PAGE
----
Government funded programme could be a turning point for charities and social enterprises that seize the opportunity.
I have seen our sector deal with various challenges over the last 20 years I’ve been Chief Exec of SSE but amongst this there has been some good news too.
A highly significant development has been the 2012 Social Value Act which mandated public sector commissioners to consider the additional social, economic and environmental benefits suppliers deliver through the performance of a contract. This has been followed by the 2020 Social Value Model which requires central government commissioners to place a 10% minimum weighting to social value when evaluating tenders.
These developments could help our sector earn a greater proportion of the £290 billion a year the UK Government spends on goods and services and help organisations establish a more stable future.
For charities and social enterprises who are looking at their future revenue flows and trying to secure a more resilient way forward, is now the time to turn to public sector contracts? I would suggest that the answer to this question should be a resounding “Yes!”
Not only are voluntary, community and social enterprise organisations (VCSEs) uniquely placed to offer solutions to societal problems that are authentic, fit for purpose and close to the communities they seek to serve – but they also now gain recognition for the social impact of their activities when their tenders are being scored.
What’s on offer?
To support the VCSE sector to take advantage of the opportunities the Social Value Model brings, the government has awarded a grant to the School for Social Entrepreneurs (SSE), Social Enterprise UK (SEUK) and Voice4Change England (V4CE) to deliver a comprehensive support offer for charities and social enterprises in England. VCSEs can gain the skills required to move into the world of securing public sector contracts – and thus build the diversity of supply and the quality of public provision.
Today this support becomes available to VCSEs across England – fully funded by the Department for Culture, Media and Sport. It offers three course levels and a new centre for online resources.
90 minute webinars to build awareness of the opportunities.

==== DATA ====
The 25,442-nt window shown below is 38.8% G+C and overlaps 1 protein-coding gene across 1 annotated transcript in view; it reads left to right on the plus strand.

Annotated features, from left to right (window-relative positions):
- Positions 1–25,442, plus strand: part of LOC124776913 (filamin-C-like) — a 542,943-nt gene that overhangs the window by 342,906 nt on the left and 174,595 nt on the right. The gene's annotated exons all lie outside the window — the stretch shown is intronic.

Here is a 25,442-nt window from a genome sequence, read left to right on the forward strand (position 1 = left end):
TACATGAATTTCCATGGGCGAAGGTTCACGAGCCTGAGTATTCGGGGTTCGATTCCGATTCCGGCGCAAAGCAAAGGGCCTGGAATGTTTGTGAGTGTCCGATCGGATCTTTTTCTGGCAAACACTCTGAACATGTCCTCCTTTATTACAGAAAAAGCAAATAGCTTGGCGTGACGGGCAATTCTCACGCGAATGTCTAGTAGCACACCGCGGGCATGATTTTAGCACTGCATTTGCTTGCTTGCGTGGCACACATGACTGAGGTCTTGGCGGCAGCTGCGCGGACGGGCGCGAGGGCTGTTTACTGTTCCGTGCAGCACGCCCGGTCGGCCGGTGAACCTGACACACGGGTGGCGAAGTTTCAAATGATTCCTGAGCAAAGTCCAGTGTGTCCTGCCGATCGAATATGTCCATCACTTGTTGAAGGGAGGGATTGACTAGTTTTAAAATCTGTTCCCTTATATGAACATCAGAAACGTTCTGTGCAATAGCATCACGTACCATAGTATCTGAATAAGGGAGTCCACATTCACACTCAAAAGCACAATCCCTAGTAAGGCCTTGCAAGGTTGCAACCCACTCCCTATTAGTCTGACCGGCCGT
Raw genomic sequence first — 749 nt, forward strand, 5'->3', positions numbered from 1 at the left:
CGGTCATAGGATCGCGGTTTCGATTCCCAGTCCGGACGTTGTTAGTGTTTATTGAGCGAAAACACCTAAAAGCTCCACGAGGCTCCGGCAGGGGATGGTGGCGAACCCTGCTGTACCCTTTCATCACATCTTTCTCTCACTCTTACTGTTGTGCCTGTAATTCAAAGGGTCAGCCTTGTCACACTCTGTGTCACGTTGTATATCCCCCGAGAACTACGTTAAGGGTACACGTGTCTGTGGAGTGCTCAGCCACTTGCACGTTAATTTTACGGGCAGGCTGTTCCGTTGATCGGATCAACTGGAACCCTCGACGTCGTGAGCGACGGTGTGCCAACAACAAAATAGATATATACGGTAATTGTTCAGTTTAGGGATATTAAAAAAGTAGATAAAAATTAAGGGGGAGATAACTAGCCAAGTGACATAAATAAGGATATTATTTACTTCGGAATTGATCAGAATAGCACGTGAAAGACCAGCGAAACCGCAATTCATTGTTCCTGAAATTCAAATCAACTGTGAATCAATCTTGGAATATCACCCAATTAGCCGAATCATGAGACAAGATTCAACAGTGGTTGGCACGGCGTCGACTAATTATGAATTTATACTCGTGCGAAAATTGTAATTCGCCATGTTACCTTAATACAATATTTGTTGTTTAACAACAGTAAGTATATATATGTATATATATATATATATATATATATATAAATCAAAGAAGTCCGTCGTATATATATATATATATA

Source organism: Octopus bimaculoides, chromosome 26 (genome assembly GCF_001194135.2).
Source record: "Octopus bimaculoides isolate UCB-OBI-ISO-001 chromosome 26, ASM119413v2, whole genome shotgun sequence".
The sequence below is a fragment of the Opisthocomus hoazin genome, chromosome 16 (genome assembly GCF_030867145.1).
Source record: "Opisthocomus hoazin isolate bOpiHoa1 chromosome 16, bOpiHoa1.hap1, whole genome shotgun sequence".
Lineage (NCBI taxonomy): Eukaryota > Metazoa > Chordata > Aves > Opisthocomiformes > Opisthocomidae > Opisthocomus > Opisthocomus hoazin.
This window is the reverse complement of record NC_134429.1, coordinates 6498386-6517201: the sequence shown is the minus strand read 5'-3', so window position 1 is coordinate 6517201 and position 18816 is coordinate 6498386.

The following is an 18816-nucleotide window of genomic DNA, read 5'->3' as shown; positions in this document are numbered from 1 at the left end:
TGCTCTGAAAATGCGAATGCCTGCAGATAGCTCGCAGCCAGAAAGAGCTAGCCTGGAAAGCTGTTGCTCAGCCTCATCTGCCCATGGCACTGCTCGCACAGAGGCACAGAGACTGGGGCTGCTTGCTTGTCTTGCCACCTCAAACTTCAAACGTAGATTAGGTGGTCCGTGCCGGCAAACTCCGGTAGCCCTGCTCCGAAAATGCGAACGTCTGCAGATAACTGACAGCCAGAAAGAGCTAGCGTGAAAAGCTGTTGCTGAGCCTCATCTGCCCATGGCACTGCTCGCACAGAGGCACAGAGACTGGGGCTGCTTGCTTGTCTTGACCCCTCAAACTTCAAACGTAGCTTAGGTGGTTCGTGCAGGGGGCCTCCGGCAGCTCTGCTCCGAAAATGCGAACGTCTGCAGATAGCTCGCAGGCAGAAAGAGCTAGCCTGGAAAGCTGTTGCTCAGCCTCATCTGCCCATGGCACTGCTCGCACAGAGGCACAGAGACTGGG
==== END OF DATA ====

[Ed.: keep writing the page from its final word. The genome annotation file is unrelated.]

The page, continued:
One day workshops for those with turnover £100k+ to get ready to tender.
Four half days over six months, for those more confident in the space with turnover £250k+ who are looking to ramp up their public sector provision.
An online platform developed by SEUK with resources on public procurement for VCSEs, and guidance for commissioners on partnering with VCSE service providers.
“The expertise of VCSEs means they are often ideally placed to help create compassionate, responsive and efficient public services.
The VCSE Contract Readiness Programme will help to address some of the barriers that have prevented VCSEs entering the public sector market. It will improve the skills and knowledge of VCSEs on how to bid for contracts and provide them greater opportunity to enter public sector supply chains. This in turn gives the Government the opportunity of having a diversity of suppliers in its procurement chains.”
Claire Dove CBE, VCSE Crown Representative
To be significant to the sector this programme must deliver real value to the organisations taking part. In designing this offer we have synthesised the most critical know-how to ensure that time-poor VCSE employees can get the information they need in a timely and efficient manner. The programme is hosted by the foremost voice in the VCSE winning public sector contracts space, Craig Dearden-Phillips.
“This is a brilliant and exciting breakthrough programme for any charity or social enterprise that wants to break into public sector contracting. We dispel the myths, hear from commissioners and successful bidders, and help you to maximise your chances of success in this growing and important space for charities and social enterprises.”
The rising demand for VCSE services adds more strain to stretched resources. Coupled with a challenging funding landscape, this can present a bleak picture to many VCSE leaders. Can public sector procurement delivered in line with the Social Value Model offer a ray of light in an incredibly challenging context? I truly believe that this could prove to be a turning point for those charities and social enterprises ready to seize the opportunity.
I truly believe that this could prove to be a turning point for those charities and social enterprises ready to seize the opportunity.
Written by Ali Wilson, CEO, the School for Social Entrepreneurs